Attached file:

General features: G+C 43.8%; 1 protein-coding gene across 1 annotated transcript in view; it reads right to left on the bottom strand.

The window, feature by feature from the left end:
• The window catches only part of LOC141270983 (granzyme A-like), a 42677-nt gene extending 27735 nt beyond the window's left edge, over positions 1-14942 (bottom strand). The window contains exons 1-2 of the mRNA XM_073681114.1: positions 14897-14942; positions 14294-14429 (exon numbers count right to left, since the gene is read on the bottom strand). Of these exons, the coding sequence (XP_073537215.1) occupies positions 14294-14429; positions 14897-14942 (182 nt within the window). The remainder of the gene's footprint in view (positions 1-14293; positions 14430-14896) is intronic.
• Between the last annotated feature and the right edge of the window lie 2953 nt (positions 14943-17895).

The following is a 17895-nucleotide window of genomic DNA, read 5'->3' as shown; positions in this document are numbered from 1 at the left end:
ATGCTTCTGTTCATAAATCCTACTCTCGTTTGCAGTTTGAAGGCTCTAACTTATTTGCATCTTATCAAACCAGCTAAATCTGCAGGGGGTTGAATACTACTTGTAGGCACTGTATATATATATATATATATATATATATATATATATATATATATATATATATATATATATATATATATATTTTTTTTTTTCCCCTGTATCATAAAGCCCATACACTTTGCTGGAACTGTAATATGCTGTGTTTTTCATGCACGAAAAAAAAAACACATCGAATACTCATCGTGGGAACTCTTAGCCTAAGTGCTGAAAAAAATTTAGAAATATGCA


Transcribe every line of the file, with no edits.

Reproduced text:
General features: G+C 43.8%; 1 protein-coding gene across 1 annotated transcript in view; it reads right to left on the bottom strand.

The window, feature by feature from the left end:
• The window catches only part of LOC141270983 (granzyme A-like), a 42677-nt gene extending 27735 nt beyond the window's left edge, over positions 1-14942 (bottom strand). The window contains exons 1-2 of the mRNA XM_073681114.1: positions 14897-14942; positions 14294-14429 (exon numbers count right to left, since the gene is read on the bottom strand). Of these exons, the coding sequence (XP_073537215.1) occupies positions 14294-14429; positions 14897-14942 (182 nt within the window). The remainder of the gene's footprint in view (positions 1-14293; positions 14430-14896) is intronic.
• Between the last annotated feature and the right edge of the window lie 2953 nt (positions 14943-17895).

The following is a 17895-nucleotide window of genomic DNA, read 5'->3' as shown; positions in this document are numbered from 1 at the left end:
ATGCTTCTGTTCATAAATCCTACTCTCGTTTGCAGTTTGAAGGCTCTAACTTATTTGCATCTTATCAAACCAGCTAAATCTGCAGGGGGTTGAATACTACTTGTAGGCACTGTATATATATATATATATATATATATATATATATATATATATATATATATATATATATATATATATATATTTTTTTTTTTCCCCTGTATCATAAAGCCCATACACTTTGCTGGAACTGTAATATGCTGTGTTTTTCATGCACGAAAAAAAAAACACATCGAATACTCATCGTGGGAACTCTTAGCCTAAGTGCTGAAAAAAATTTAGAAATATGCA